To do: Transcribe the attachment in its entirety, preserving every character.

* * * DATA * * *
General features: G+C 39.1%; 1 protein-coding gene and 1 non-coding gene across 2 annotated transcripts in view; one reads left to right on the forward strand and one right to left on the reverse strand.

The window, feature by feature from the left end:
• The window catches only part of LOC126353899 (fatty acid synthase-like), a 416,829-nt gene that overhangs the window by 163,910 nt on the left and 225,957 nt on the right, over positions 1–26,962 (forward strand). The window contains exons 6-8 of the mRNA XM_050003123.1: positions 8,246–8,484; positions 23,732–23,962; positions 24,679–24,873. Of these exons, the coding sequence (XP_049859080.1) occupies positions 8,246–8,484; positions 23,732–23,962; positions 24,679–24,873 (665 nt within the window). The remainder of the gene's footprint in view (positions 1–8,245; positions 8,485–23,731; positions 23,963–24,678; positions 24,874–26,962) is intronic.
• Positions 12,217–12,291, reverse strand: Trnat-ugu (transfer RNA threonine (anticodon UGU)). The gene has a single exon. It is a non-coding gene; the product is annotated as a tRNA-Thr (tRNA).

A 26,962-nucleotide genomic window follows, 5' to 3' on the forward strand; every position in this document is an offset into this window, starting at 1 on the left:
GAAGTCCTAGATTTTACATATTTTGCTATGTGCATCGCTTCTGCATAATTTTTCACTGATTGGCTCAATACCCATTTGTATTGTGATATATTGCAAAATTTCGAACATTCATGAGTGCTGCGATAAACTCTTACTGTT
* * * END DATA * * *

General features: G+C 39.1%; 1 protein-coding gene and 1 non-coding gene across 2 annotated transcripts in view; one reads left to right on the forward strand and one right to left on the reverse strand.

The window, feature by feature from the left end:
• The window catches only part of LOC126353899 (fatty acid synthase-like), a 416,829-nt gene that overhangs the window by 163,910 nt on the left and 225,957 nt on the right, over positions 1–26,962 (forward strand). The window contains exons 6-8 of the mRNA XM_050003123.1: positions 8,246–8,484; positions 23,732–23,962; positions 24,679–24,873. Of these exons, the coding sequence (XP_049859080.1) occupies positions 8,246–8,484; positions 23,732–23,962; positions 24,679–24,873 (665 nt within the window). The remainder of the gene's footprint in view (positions 1–8,245; positions 8,485–23,731; positions 23,963–24,678; positions 24,874–26,962) is intronic.
• Positions 12,217–12,291, reverse strand: Trnat-ugu (transfer RNA threonine (anticodon UGU)). The gene has a single exon. It is a non-coding gene; the product is annotated as a tRNA-Thr (tRNA).

A 26,962-nucleotide genomic window follows, 5' to 3' on the forward strand; every position in this document is an offset into this window, starting at 1 on the left:
GAAGTCCTAGATTTTACATATTTTGCTATGTGCATCGCTTCTGCATAATTTTTCACTGATTGGCTCAATACCCATTTGTATTGTGATATATTGCAAAATTTCGAACATTCATGAGTGCTGCGATAAACTCTTACTGTT